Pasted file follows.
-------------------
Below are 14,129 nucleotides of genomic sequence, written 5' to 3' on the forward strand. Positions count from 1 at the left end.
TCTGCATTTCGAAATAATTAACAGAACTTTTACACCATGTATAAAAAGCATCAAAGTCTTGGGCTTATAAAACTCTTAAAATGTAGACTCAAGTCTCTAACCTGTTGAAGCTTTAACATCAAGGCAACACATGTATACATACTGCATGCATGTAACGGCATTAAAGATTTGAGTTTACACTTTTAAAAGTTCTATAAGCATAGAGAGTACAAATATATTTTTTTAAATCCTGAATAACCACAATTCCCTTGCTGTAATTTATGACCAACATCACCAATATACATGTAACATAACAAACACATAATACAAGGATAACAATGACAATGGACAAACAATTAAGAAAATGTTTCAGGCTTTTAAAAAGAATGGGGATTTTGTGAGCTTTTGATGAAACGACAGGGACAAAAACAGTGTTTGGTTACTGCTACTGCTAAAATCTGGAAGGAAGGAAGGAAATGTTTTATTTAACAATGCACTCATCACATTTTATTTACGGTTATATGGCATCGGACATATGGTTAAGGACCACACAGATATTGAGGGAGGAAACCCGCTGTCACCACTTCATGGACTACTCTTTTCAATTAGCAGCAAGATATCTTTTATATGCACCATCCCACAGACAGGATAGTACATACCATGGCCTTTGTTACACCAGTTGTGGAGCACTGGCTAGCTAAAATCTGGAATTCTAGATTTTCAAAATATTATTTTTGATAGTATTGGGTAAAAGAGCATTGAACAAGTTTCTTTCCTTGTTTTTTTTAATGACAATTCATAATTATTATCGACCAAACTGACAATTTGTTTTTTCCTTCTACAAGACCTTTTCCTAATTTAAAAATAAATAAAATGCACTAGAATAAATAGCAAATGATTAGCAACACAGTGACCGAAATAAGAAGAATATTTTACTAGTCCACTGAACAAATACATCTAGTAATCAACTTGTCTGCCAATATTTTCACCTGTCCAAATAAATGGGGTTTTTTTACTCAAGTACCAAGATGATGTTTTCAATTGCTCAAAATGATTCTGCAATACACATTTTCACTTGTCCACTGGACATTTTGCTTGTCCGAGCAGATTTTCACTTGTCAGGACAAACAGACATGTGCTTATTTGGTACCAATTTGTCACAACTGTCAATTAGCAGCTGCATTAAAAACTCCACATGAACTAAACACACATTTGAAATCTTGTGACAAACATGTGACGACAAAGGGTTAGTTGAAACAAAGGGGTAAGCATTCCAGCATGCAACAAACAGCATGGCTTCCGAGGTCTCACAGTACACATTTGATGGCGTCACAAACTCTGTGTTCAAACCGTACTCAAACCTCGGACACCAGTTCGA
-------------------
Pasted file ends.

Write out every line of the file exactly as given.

Below are 14,129 nucleotides of genomic sequence, written 5' to 3' on the forward strand. Positions count from 1 at the left end.
TCTGCATTTCGAAATAATTAACAGAACTTTTACACCATGTATAAAAAGCATCAAAGTCTTGGGCTTATAAAACTCTTAAAATGTAGACTCAAGTCTCTAACCTGTTGAAGCTTTAACATCAAGGCAACACATGTATACATACTGCATGCATGTAACGGCATTAAAGATTTGAGTTTACACTTTTAAAAGTTCTATAAGCATAGAGAGTACAAATATATTTTTTTAAATCCTGAATAACCACAATTCCCTTGCTGTAATTTATGACCAACATCACCAATATACATGTAACATAACAAACACATAATACAAGGATAACAATGACAATGGACAAACAATTAAGAAAATGTTTCAGGCTTTTAAAAAGAATGGGGATTTTGTGAGCTTTTGATGAAACGACAGGGACAAAAACAGTGTTTGGTTACTGCTACTGCTAAAATCTGGAAGGAAGGAAGGAAATGTTTTATTTAACAATGCACTCATCACATTTTATTTACGGTTATATGGCATCGGACATATGGTTAAGGACCACACAGATATTGAGGGAGGAAACCCGCTGTCACCACTTCATGGACTACTCTTTTCAATTAGCAGCAAGATATCTTTTATATGCACCATCCCACAGACAGGATAGTACATACCATGGCCTTTGTTACACCAGTTGTGGAGCACTGGCTAGCTAAAATCTGGAATTCTAGATTTTCAAAATATTATTTTTGATAGTATTGGGTAAAAGAGCATTGAACAAGTTTCTTTCCTTGTTTTTTTTAATGACAATTCATAATTATTATCGACCAAACTGACAATTTGTTTTTTCCTTCTACAAGACCTTTTCCTAATTTAAAAATAAATAAAATGCACTAGAATAAATAGCAAATGATTAGCAACACAGTGACCGAAATAAGAAGAATATTTTACTAGTCCACTGAACAAATACATCTAGTAATCAACTTGTCTGCCAATATTTTCACCTGTCCAAATAAATGGGGTTTTTTTACTCAAGTACCAAGATGATGTTTTCAATTGCTCAAAATGATTCTGCAATACACATTTTCACTTGTCCACTGGACATTTTGCTTGTCCGAGCAGATTTTCACTTGTCAGGACAAACAGACATGTGCTTATTTGGTACCAATTTGTCACAACTGTCAATTAGCAGCTGCATTAAAAACTCCACATGAACTAAACACACATTTGAAATCTTGTGACAAACATGTGACGACAAAGGGTTAGTTGAAACAAAGGGGTAAGCATTCCAGCATGCAACAAACAGCATGGCTTCCGAGGTCTCACAGTACACATTTGATGGCGTCACAAACTCTGTGTTCAAACCGTACTCAAACCTCGGACACCAGTTCGA